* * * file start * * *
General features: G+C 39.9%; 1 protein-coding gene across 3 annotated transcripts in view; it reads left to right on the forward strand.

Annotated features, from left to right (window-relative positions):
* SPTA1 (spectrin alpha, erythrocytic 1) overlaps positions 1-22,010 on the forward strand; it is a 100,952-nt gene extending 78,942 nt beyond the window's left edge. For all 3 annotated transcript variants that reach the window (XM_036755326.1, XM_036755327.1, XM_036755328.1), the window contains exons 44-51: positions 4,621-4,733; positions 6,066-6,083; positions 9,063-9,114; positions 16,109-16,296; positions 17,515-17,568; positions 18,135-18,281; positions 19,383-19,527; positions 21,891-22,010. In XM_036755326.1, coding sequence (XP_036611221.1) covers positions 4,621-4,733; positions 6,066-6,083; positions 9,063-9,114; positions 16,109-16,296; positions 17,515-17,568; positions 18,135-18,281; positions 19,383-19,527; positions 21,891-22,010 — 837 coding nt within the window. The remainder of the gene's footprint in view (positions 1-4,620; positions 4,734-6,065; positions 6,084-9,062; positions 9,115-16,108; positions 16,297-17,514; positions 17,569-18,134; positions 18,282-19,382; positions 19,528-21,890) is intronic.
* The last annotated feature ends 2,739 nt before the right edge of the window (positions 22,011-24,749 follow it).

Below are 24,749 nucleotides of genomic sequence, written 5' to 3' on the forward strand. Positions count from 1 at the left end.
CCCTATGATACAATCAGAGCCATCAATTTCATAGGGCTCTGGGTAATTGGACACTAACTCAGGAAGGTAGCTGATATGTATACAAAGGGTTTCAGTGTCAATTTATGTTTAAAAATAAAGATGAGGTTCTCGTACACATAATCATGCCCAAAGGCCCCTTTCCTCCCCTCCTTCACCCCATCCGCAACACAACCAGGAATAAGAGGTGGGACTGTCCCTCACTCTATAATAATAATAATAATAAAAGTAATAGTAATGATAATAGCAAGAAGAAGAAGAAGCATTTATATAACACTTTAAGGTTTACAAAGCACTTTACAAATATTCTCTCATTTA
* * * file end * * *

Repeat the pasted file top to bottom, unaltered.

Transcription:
General features: G+C 39.9%; 1 protein-coding gene across 3 annotated transcripts in view; it reads left to right on the forward strand.

Annotated features, from left to right (window-relative positions):
* SPTA1 (spectrin alpha, erythrocytic 1) overlaps positions 1-22,010 on the forward strand; it is a 100,952-nt gene extending 78,942 nt beyond the window's left edge. For all 3 annotated transcript variants that reach the window (XM_036755326.1, XM_036755327.1, XM_036755328.1), the window contains exons 44-51: positions 4,621-4,733; positions 6,066-6,083; positions 9,063-9,114; positions 16,109-16,296; positions 17,515-17,568; positions 18,135-18,281; positions 19,383-19,527; positions 21,891-22,010. In XM_036755326.1, coding sequence (XP_036611221.1) covers positions 4,621-4,733; positions 6,066-6,083; positions 9,063-9,114; positions 16,109-16,296; positions 17,515-17,568; positions 18,135-18,281; positions 19,383-19,527; positions 21,891-22,010 — 837 coding nt within the window. The remainder of the gene's footprint in view (positions 1-4,620; positions 4,734-6,065; positions 6,084-9,062; positions 9,115-16,108; positions 16,297-17,514; positions 17,569-18,134; positions 18,282-19,382; positions 19,528-21,890) is intronic.
* The last annotated feature ends 2,739 nt before the right edge of the window (positions 22,011-24,749 follow it).

Below are 24,749 nucleotides of genomic sequence, written 5' to 3' on the forward strand. Positions count from 1 at the left end.
CCCTATGATACAATCAGAGCCATCAATTTCATAGGGCTCTGGGTAATTGGACACTAACTCAGGAAGGTAGCTGATATGTATACAAAGGGTTTCAGTGTCAATTTATGTTTAAAAATAAAGATGAGGTTCTCGTACACATAATCATGCCCAAAGGCCCCTTTCCTCCCCTCCTTCACCCCATCCGCAACACAACCAGGAATAAGAGGTGGGACTGTCCCTCACTCTATAATAATAATAATAATAAAAGTAATAGTAATGATAATAGCAAGAAGAAGAAGAAGCATTTATATAACACTTTAAGGTTTACAAAGCACTTTACAAATATTCTCTCATTTA